Opinion

Hugo Dixon

Letter to the Greeks

Hugo Dixon
Jun 29, 2011 13:38 UTC

By Hugo Dixon
The author is a Reuters Breakingviews columnist. The opinions expressed are his own.

Dear Greeks,
The anger you feel about your plight is understandable. You are staring at several unpalatable alternatives, all of which will involve big cuts in living standards for years to come. But the options you face are not all equally bad. You must avoid an emotional reaction that leaves you in an even worse state — and you must ostracise those who resort to violence.

One option is to persuade your politicians to say “no” (or “ohi”) to the euro zone/International Monetary Fund austerity plan. The scheme is not perfect. But rejecting it out of hand would be childish. If there is no agreed plan, you will get no money. The consequence isn’t just that the government would default on the loans it took out on your behalf. There would be a run on your banks and an even deeper recession. You would probably also lose your remaining friends in Europe who would consider you spoiled brats.

That’s not to say you should repay all your debts. Even with Herculean efforts, that won’t be possible. But you can probably negotiate an orderly default some time in the next year. An orderly default would be one where your debts were cut, say in half, but in the context of an agreed euro zone/IMF programme which provided you with enough money to survive until you are healthier.

You might ask why you can’t have an “orderly” default now. Wouldn’t that be better than waiting? The answer would be “yes” if an orderly default could be agreed now. Unfortunately, the rest of Europe isn’t yet ready for your default. So they won’t agree on one; and that, by definition, means a default now would be disorderly.

Greek Plan B needs two elements

Hugo Dixon
Jun 28, 2011 21:06 UTC

By Hugo Dixon
The author is a Reuters Breakingviews columnist. The opinions expressed are his own.

LONDON — The European Union is finally working on a plan B in the unlikely case that Greece’s parliament votes against austerity later this week. The priority in such a plan should be swift action by the European Central Bank to protect the rest of Europe’s banking system from mayhem. The EU should also try to give Athens a second chance to reflect on its folly.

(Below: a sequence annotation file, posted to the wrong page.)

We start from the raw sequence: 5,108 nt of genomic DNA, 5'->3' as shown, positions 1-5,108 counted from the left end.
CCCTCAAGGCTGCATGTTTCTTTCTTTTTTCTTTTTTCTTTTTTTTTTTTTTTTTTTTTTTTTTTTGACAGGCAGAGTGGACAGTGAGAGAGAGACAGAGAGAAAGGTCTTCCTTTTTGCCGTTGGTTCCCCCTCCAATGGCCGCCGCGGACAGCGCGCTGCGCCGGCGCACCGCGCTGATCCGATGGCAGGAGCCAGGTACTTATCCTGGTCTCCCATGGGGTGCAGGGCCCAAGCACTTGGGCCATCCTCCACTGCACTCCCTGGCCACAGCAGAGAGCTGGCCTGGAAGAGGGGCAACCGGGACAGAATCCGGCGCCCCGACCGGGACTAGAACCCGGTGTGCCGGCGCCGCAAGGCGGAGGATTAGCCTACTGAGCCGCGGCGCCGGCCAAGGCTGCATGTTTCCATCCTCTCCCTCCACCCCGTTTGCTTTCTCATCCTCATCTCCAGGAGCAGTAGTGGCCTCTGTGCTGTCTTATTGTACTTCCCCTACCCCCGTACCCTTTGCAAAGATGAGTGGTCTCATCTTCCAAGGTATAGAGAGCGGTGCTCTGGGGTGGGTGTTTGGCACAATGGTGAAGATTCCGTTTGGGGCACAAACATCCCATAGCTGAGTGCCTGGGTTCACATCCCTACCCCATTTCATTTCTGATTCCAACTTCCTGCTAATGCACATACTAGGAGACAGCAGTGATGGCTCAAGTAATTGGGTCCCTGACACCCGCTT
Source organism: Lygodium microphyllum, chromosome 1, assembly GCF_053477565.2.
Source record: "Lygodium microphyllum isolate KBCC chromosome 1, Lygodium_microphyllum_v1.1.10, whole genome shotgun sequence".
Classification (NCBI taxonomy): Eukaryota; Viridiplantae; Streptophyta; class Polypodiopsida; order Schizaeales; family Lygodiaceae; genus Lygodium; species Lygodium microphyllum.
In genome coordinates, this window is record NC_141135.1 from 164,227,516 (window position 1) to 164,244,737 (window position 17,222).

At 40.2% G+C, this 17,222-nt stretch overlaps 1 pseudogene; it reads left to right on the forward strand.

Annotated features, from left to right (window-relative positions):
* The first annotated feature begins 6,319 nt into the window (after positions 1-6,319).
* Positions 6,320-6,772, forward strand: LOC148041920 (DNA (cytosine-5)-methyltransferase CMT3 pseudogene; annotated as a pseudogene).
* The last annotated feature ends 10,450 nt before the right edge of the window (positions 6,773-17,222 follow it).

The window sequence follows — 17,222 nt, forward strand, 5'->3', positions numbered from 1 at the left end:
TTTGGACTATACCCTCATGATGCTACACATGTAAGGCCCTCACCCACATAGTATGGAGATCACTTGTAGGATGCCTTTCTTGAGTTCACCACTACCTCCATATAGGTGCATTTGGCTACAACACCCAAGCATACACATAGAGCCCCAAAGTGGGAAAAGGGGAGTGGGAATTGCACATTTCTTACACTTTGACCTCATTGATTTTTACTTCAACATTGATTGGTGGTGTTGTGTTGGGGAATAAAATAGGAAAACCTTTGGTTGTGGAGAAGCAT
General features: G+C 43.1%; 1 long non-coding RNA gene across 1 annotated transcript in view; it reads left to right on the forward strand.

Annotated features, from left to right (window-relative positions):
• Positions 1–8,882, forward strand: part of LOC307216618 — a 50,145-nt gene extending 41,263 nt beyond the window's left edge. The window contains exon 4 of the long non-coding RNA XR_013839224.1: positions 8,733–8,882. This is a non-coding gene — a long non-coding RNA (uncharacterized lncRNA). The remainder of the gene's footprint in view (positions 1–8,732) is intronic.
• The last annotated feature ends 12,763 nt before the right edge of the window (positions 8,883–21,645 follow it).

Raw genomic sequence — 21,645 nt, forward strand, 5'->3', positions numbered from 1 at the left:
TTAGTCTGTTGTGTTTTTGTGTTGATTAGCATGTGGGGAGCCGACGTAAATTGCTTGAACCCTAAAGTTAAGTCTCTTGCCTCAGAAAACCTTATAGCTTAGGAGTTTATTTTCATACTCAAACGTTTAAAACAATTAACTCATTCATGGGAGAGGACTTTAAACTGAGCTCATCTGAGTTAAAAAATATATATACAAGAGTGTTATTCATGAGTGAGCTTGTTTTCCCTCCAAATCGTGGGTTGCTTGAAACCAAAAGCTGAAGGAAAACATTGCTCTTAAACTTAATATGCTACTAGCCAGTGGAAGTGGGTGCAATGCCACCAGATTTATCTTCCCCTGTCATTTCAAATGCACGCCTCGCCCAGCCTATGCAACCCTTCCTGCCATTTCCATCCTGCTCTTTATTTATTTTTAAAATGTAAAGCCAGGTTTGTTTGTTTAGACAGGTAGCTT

The most dangerous immediate consequence of a No vote would be an acceleration of deposit flight from Greek banks. This could sow panic in banks in other peripheral nations. One way of stopping that would be for the ECB to immediately make clear that buckets of liquidity are available for non-Greek banks. Ideally, this shouldn’t just be short-term money, but medium-term money too. Euro zone governments should underwrite any losses the ECB incurred on such emergency support.

How the euro zone can save itself

Hugo Dixon
Jun 20, 2011 15:05 UTC

The author is a Reuters Breakingviews columnist. The opinions expressed are his own.

By Hugo Dixon

Greece is likely to receive another short-term sticking plaster after the euro zone’s leaders stared into the abyss. But a repeat of the drama of recent days is all too possible. The region can, and must, protect itself against Athenian delinquency.

Euro zone finance ministers have postponed a final decision on extending 12 billion euros of emergency loans to Greece. But the country should get the next tranche of its EU/IMF bailout program in early July. Around the same time, the authorities should agree to a new package of perhaps 120 billion euros that sees Greece through until end 2014 –- with private-sector creditors helping by rolling over their debts in some yet-to-be-determined quasi-voluntary manner. Athens still has the capacity to mess things up if it can’t get its parliament to approve the new austerity program. But following Friday’s cabinet reshuffle, the government looks like it will at least survive a no-confidence vote on June 21.

Greece mustn’t waste its second chance

Hugo Dixon
Jun 6, 2011 20:00 UTC

By Hugo Dixon
The author is a Reuters Breakingviews columnist. The opinions expressed are his own.

LONDON — Greece mustn’t waste its second chance. Athens looks like it will receive enough bailout cash to see it through to end-2013. But if it veers off track again, as is all too possible, any third chance might come with such extreme conditions that a messy default and a humiliating exit from the euro wouldn’t be far away.

The euro zone and International Monetary Fund are willing to provide more cash partly because the European Central Bank has scared Athens’ saviours into believing that a Greek default now would trigger a nightmarish set of domino collapses across the continent. In return, Greece has promised to raise the equivalent of 22 percent of GDP through privatisation by 2015, as well as squeezing another 10 percent of GDP from its fiscal deficit. There is also a plan to bail in private-sector creditors, albeit on a “voluntary” basis. That could cut the amount of new bailout money to perhaps 30 billion euros, out of a total funding hole of 65 billion euros.